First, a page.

Windy City Rhythms 2012

FootworKINGz dancers Prince Jron and King Charles. Photo by Baramesi.

As usual, Lane Alexander has a lot on his plate.  The artistic director of the Chicago Human Rhythm Project (CHRP) is overseeing the company’s long-awaited move out of the Athenauem Theatre building into a shared artistic space in the Fine Arts Building at 410 S. Michigan Ave (a previous plan for a new construction building ultimately fell through).  The Collaborative Space for Sustainable Development (CSSD) will also house local companies Giordano Jazz Dance Chicago, Luna Negra Dance Theater, Kalapriya, Ping Pong Productions, River North Dance Chicago and the Chicago Chinese Cultural Institution and will have three studio spaces for classes and rehearsals as well as administrative offices.  “It’s a good ending of a long journey,” said a giddy Alexander.  The lease has been signed and the company will do a partial move in July and expect to be fully functional by this fall.  In associate with the China Performing Arts Agency, CHRP is presenting The Nanning Art Theatre in Legend of the Sun at the Auditorium Theatre on June 12 and 13.  Then CHRP will perform its first-ever full-length evening at the Kennedy Center this December.  Alexander boasts, “We’re a 25-year, overnight success!”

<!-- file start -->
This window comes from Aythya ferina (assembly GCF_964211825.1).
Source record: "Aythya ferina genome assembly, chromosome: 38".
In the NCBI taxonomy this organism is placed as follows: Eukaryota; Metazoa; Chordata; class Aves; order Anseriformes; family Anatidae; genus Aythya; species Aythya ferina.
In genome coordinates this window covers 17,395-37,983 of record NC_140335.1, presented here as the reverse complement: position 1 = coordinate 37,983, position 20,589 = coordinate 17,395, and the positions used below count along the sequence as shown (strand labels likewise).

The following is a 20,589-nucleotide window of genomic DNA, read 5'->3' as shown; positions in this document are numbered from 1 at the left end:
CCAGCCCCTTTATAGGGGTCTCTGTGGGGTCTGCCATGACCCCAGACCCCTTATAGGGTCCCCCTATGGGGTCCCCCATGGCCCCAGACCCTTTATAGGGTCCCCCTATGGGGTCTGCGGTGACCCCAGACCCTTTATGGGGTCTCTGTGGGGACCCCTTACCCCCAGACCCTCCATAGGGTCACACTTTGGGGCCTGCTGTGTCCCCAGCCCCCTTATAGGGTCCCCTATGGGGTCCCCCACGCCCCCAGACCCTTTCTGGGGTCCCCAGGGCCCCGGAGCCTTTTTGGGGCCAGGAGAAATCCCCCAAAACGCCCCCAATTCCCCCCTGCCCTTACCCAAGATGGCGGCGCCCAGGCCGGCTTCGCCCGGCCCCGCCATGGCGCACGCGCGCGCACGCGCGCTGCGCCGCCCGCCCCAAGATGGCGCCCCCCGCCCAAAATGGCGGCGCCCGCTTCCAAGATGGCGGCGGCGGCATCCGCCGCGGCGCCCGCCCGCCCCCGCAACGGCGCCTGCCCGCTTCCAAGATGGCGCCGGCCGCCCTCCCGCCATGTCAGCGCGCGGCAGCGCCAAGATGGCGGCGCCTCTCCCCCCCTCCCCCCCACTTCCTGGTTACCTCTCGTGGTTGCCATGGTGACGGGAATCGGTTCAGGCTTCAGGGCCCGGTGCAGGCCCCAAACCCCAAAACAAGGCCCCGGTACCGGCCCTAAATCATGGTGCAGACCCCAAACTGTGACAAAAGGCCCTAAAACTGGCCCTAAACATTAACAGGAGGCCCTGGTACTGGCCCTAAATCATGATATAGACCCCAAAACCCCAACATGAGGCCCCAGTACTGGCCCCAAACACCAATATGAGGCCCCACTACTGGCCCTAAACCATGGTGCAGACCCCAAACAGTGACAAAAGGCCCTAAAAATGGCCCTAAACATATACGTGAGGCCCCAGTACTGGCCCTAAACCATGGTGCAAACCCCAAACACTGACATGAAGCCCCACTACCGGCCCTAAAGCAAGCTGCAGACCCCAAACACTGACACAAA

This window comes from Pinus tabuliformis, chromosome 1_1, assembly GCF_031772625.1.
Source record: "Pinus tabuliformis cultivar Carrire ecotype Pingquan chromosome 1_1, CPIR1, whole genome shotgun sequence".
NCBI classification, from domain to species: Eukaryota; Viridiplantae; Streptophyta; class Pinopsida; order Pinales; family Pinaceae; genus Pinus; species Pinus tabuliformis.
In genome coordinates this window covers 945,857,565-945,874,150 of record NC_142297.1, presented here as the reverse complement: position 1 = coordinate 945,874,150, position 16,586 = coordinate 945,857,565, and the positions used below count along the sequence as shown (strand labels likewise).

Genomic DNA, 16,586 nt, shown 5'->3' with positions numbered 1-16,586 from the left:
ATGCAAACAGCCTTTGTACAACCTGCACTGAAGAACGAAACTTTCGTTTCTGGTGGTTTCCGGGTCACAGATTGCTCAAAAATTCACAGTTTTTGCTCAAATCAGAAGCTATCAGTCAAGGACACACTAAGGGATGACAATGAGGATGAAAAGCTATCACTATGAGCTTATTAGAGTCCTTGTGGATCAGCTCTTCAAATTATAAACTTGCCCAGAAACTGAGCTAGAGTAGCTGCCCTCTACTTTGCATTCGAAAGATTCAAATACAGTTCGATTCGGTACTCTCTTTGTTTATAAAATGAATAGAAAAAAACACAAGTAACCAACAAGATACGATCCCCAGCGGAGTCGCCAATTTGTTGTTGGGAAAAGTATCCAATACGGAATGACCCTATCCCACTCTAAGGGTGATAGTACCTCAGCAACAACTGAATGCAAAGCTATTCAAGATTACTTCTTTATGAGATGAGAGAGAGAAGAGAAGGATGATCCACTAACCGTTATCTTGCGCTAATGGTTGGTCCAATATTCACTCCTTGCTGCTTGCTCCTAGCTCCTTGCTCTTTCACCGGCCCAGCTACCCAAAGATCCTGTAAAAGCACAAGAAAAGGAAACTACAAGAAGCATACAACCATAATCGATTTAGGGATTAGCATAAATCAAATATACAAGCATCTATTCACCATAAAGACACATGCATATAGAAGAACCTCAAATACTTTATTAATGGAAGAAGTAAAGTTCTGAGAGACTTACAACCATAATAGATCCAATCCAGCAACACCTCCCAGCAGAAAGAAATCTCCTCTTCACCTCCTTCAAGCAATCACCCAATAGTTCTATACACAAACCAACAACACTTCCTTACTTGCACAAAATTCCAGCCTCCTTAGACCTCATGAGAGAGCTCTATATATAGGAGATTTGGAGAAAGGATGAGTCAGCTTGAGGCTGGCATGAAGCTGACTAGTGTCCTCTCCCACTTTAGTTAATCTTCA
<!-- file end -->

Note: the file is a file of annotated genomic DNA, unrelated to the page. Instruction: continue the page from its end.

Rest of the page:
But first, in celebration of National Tap Dance Day (May 25th), which coincides with tap legend Bill “Bojangles” Robinson’s birthday, CHRP presents the annual Windy City Rhythms concert at the DuSable Museum of African American History.  The morning show on Thursday, May 10th at 10:30 a.m. is already sold out, but tickets are still available for the Friday, May 11th performance at 7:30 p.m.  (Ticket information below.)  This year’s show sponsored by The Chicago Community Trust features some new faces including Boom Crack Dance Company, a hip hop troupe, and FootworKINGz, a local footworking group credited with starting the dance style that has been featured on America’s Got Talent and America’s Best Dance Crew.  So, what’s the difference between tapping and footworking?  Alexander said, “Footworking was done in the street, because of hip hop.  The music came first and at up to 160 beats per minute, the movement is very fast and precise with the upper body doing more of a hip hop or breakdancing style.  We embrace all of our rhythmic brothers and sisters and always have our eyes and ears open to expand and bring in artists that are new to the audiences.”  Also performing in the show, footdrummer Tre Dumas (“one of the finest composers anywhere”), Mr. Taps (Ayrie King III), M.A.D.D. Rhythms, BAM! and youth groups from Bronzeville Lighthouse Charter School and Paul Revere Elementary.  “This is a community-based event,” Alexander said.  “We hope to inspire the kids.  This is a great way for them to see what the end point might be if they stick with it.”

Chicago Human Rhythm Project presents Windy City Rhythms, Thursday, May 10 at 10:30 am and Friday, May 11th at 7:30 pm at the DuSable Museum, 740 E. 56th Pl. Tickets are $15-$25. Call 773.281.1825 or visit chicagotap.org.

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